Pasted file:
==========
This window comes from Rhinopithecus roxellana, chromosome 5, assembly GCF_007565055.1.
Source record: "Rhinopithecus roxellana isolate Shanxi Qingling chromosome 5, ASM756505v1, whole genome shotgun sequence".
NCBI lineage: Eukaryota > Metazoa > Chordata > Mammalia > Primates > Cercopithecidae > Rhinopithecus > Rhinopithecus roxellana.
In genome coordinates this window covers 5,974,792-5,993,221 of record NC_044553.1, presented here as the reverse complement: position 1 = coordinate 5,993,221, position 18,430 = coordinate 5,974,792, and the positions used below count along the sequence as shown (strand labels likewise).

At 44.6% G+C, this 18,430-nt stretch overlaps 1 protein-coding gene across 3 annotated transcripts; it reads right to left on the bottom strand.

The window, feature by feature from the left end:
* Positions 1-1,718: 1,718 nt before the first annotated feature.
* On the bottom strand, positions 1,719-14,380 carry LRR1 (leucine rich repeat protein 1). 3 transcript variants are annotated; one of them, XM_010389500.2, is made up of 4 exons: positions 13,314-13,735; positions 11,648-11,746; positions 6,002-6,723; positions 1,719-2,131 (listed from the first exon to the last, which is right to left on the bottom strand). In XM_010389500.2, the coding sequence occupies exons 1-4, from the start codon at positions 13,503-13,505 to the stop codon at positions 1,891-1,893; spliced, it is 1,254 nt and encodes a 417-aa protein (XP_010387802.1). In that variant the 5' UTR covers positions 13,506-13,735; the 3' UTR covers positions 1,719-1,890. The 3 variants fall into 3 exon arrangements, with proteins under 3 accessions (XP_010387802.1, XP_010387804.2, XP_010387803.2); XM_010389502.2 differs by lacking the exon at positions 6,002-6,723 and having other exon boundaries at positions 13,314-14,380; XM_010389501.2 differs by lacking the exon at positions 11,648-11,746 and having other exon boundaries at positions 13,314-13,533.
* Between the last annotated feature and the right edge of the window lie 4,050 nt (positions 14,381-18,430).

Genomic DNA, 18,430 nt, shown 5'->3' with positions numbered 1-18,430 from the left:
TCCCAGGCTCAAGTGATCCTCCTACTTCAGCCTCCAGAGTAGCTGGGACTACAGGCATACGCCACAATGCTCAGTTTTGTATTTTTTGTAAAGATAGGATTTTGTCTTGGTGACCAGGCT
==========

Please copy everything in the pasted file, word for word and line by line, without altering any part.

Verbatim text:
This window comes from Rhinopithecus roxellana, chromosome 5, assembly GCF_007565055.1.
Source record: "Rhinopithecus roxellana isolate Shanxi Qingling chromosome 5, ASM756505v1, whole genome shotgun sequence".
NCBI lineage: Eukaryota > Metazoa > Chordata > Mammalia > Primates > Cercopithecidae > Rhinopithecus > Rhinopithecus roxellana.
In genome coordinates this window covers 5,974,792-5,993,221 of record NC_044553.1, presented here as the reverse complement: position 1 = coordinate 5,993,221, position 18,430 = coordinate 5,974,792, and the positions used below count along the sequence as shown (strand labels likewise).

At 44.6% G+C, this 18,430-nt stretch overlaps 1 protein-coding gene across 3 annotated transcripts; it reads right to left on the bottom strand.

The window, feature by feature from the left end:
* Positions 1-1,718: 1,718 nt before the first annotated feature.
* On the bottom strand, positions 1,719-14,380 carry LRR1 (leucine rich repeat protein 1). 3 transcript variants are annotated; one of them, XM_010389500.2, is made up of 4 exons: positions 13,314-13,735; positions 11,648-11,746; positions 6,002-6,723; positions 1,719-2,131 (listed from the first exon to the last, which is right to left on the bottom strand). In XM_010389500.2, the coding sequence occupies exons 1-4, from the start codon at positions 13,503-13,505 to the stop codon at positions 1,891-1,893; spliced, it is 1,254 nt and encodes a 417-aa protein (XP_010387802.1). In that variant the 5' UTR covers positions 13,506-13,735; the 3' UTR covers positions 1,719-1,890. The 3 variants fall into 3 exon arrangements, with proteins under 3 accessions (XP_010387802.1, XP_010387804.2, XP_010387803.2); XM_010389502.2 differs by lacking the exon at positions 6,002-6,723 and having other exon boundaries at positions 13,314-14,380; XM_010389501.2 differs by lacking the exon at positions 11,648-11,746 and having other exon boundaries at positions 13,314-13,533.
* Between the last annotated feature and the right edge of the window lie 4,050 nt (positions 14,381-18,430).

Genomic DNA, 18,430 nt, shown 5'->3' with positions numbered 1-18,430 from the left:
TCCCAGGCTCAAGTGATCCTCCTACTTCAGCCTCCAGAGTAGCTGGGACTACAGGCATACGCCACAATGCTCAGTTTTGTATTTTTTGTAAAGATAGGATTTTGTCTTGGTGACCAGGCT